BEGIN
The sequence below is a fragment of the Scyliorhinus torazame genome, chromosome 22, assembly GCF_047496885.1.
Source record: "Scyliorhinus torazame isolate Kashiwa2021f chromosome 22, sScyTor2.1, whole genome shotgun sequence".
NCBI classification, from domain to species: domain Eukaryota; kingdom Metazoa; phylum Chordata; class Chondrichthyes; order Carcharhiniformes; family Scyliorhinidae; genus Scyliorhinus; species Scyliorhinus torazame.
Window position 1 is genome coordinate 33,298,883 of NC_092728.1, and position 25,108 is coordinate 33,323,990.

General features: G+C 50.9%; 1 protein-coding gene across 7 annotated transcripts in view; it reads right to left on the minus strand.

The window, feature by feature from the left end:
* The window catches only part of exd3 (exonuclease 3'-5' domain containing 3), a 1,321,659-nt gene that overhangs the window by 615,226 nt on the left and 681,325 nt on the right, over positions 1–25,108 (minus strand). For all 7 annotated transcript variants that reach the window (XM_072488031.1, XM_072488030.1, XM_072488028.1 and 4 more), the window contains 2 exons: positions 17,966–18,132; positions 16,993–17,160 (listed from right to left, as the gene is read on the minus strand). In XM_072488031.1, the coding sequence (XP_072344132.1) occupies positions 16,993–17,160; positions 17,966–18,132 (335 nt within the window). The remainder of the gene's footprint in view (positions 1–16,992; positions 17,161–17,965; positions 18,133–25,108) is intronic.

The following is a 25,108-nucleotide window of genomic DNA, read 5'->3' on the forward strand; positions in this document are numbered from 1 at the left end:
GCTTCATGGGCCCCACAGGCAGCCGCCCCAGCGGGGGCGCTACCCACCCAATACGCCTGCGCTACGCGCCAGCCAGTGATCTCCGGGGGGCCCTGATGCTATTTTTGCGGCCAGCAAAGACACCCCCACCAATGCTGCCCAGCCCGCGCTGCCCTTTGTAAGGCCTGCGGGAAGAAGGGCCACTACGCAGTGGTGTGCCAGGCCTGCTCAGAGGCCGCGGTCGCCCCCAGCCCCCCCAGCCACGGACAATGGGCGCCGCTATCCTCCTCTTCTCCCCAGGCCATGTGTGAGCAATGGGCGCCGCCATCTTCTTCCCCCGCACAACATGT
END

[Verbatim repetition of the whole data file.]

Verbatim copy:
The sequence below is a fragment of the Scyliorhinus torazame genome, chromosome 22, assembly GCF_047496885.1.
Source record: "Scyliorhinus torazame isolate Kashiwa2021f chromosome 22, sScyTor2.1, whole genome shotgun sequence".
NCBI classification, from domain to species: domain Eukaryota; kingdom Metazoa; phylum Chordata; class Chondrichthyes; order Carcharhiniformes; family Scyliorhinidae; genus Scyliorhinus; species Scyliorhinus torazame.
Window position 1 is genome coordinate 33,298,883 of NC_092728.1, and position 25,108 is coordinate 33,323,990.

General features: G+C 50.9%; 1 protein-coding gene across 7 annotated transcripts in view; it reads right to left on the minus strand.

The window, feature by feature from the left end:
* The window catches only part of exd3 (exonuclease 3'-5' domain containing 3), a 1,321,659-nt gene that overhangs the window by 615,226 nt on the left and 681,325 nt on the right, over positions 1–25,108 (minus strand). For all 7 annotated transcript variants that reach the window (XM_072488031.1, XM_072488030.1, XM_072488028.1 and 4 more), the window contains 2 exons: positions 17,966–18,132; positions 16,993–17,160 (listed from right to left, as the gene is read on the minus strand). In XM_072488031.1, the coding sequence (XP_072344132.1) occupies positions 16,993–17,160; positions 17,966–18,132 (335 nt within the window). The remainder of the gene's footprint in view (positions 1–16,992; positions 17,161–17,965; positions 18,133–25,108) is intronic.

The following is a 25,108-nucleotide window of genomic DNA, read 5'->3' on the forward strand; positions in this document are numbered from 1 at the left end:
GCTTCATGGGCCCCACAGGCAGCCGCCCCAGCGGGGGCGCTACCCACCCAATACGCCTGCGCTACGCGCCAGCCAGTGATCTCCGGGGGGCCCTGATGCTATTTTTGCGGCCAGCAAAGACACCCCCACCAATGCTGCCCAGCCCGCGCTGCCCTTTGTAAGGCCTGCGGGAAGAAGGGCCACTACGCAGTGGTGTGCCAGGCCTGCTCAGAGGCCGCGGTCGCCCCCAGCCCCCCCAGCCACGGACAATGGGCGCCGCTATCCTCCTCTTCTCCCCAGGCCATGTGTGAGCAATGGGCGCCGCCATCTTCTTCCCCCGCACAACATGT